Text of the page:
Researchers found that volunteering had negative and positive implications for volunteers’ reputations among colleagues, depending on why people volunteered. The researchers used “credits” to reflect positive impressions of volunteering and “stigmas” to reflect negative impressions.
“If someone volunteered solely to manage their reputation and to make a good impression at work, that person did not receive credits and were instead stigmatized,” said Jessica B. Rodell of the University of Georgia. “But if they volunteered because they are passionate about a cause and intrinsically motivated to help others, they received credits from their coworkers and bosses.”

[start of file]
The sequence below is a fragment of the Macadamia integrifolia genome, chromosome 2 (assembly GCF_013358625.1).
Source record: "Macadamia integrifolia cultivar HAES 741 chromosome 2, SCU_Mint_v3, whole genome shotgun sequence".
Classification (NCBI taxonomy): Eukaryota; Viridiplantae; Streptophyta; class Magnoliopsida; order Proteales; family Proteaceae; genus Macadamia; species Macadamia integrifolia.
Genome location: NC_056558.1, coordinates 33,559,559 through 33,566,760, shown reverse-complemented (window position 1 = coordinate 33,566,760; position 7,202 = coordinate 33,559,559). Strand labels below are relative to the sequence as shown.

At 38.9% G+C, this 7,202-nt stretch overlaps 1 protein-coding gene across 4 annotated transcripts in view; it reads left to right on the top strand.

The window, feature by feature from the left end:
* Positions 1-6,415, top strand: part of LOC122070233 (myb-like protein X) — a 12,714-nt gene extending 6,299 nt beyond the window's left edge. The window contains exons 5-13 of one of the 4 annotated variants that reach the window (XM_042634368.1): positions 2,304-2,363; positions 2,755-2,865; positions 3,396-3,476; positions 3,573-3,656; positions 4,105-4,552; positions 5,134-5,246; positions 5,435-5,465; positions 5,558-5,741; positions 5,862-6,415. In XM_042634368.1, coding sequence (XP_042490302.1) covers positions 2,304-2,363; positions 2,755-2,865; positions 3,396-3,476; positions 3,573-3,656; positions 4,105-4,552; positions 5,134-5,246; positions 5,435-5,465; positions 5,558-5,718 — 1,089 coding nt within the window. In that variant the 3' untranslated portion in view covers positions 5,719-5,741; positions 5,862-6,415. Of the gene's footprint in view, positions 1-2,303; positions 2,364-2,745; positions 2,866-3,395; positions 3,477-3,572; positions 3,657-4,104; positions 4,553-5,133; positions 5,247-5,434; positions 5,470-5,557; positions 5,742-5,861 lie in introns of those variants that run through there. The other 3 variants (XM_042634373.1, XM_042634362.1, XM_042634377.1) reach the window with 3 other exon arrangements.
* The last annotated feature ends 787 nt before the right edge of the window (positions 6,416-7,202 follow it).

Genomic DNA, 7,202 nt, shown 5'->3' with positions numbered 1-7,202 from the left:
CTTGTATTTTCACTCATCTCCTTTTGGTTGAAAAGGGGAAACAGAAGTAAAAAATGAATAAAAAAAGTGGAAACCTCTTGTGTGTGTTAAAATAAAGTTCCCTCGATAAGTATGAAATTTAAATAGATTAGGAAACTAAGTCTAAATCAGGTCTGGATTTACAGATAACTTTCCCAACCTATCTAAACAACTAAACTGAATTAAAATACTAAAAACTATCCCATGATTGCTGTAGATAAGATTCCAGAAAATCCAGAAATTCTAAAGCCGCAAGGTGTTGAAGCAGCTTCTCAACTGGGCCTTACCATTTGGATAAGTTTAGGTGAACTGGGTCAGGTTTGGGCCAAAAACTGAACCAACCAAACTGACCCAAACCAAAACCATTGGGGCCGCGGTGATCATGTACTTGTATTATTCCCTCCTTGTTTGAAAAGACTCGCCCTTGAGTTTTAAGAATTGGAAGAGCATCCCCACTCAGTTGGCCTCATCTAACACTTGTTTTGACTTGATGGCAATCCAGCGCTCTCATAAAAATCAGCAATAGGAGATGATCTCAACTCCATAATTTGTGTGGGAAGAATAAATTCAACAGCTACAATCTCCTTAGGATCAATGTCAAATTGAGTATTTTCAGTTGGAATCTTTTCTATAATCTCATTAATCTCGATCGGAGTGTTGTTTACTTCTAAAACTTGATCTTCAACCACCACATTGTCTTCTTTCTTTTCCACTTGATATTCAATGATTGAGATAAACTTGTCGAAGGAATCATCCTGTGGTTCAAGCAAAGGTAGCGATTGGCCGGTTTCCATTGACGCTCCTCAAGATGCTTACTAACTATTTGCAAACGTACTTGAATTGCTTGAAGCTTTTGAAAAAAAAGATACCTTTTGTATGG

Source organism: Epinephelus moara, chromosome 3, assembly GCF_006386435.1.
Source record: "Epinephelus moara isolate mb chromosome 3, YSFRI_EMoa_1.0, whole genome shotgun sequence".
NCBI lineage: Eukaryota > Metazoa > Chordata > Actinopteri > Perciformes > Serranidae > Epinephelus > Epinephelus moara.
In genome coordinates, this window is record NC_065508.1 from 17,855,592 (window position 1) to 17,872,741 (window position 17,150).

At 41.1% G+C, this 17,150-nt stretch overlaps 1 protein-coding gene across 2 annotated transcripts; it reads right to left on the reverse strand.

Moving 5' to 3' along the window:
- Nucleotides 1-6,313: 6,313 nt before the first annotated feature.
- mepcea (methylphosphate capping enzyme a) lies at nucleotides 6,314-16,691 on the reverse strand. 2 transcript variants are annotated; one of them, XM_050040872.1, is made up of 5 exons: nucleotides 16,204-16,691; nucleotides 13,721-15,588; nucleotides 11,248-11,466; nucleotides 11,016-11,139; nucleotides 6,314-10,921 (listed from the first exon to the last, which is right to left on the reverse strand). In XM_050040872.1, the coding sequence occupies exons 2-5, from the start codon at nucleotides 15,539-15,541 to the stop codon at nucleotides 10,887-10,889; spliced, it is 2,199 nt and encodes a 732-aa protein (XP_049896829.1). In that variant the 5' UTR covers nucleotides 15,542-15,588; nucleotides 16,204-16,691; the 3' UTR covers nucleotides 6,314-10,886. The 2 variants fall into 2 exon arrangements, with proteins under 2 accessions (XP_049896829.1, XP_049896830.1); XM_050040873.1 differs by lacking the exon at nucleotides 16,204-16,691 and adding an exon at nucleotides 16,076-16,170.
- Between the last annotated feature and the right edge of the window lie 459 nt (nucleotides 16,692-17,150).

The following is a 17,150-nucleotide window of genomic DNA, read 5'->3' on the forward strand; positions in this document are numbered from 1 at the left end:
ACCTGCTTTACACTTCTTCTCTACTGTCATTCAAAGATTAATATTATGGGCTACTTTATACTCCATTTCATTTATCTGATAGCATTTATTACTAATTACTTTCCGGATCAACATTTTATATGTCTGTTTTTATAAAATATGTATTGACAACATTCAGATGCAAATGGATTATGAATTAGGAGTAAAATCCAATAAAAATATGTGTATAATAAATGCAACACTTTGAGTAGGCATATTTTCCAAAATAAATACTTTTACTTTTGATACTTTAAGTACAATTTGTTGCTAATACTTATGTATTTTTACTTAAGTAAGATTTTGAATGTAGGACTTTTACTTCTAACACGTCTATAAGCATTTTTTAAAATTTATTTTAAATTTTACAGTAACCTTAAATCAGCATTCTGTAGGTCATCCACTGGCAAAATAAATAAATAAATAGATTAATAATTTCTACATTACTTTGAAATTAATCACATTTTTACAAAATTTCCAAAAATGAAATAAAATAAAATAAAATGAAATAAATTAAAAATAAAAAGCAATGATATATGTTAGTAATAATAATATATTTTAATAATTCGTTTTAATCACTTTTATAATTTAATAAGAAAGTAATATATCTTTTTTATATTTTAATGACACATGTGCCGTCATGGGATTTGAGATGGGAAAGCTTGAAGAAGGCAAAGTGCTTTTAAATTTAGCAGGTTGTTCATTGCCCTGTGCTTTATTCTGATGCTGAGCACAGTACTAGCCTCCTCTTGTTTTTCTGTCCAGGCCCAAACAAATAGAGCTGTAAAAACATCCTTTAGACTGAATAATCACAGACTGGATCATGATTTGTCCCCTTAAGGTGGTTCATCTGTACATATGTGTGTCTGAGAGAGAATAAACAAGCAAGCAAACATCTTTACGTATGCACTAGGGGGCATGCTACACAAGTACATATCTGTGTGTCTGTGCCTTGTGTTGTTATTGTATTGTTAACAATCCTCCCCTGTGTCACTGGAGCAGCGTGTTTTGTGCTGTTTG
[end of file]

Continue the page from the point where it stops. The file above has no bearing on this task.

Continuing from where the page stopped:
Rodell, who coauthored the article with John W. Lynch of the University of Illinois at Chicago, said the more credits an employee had for volunteering, the greater the chance the employee would be promoted and receive a pay increase.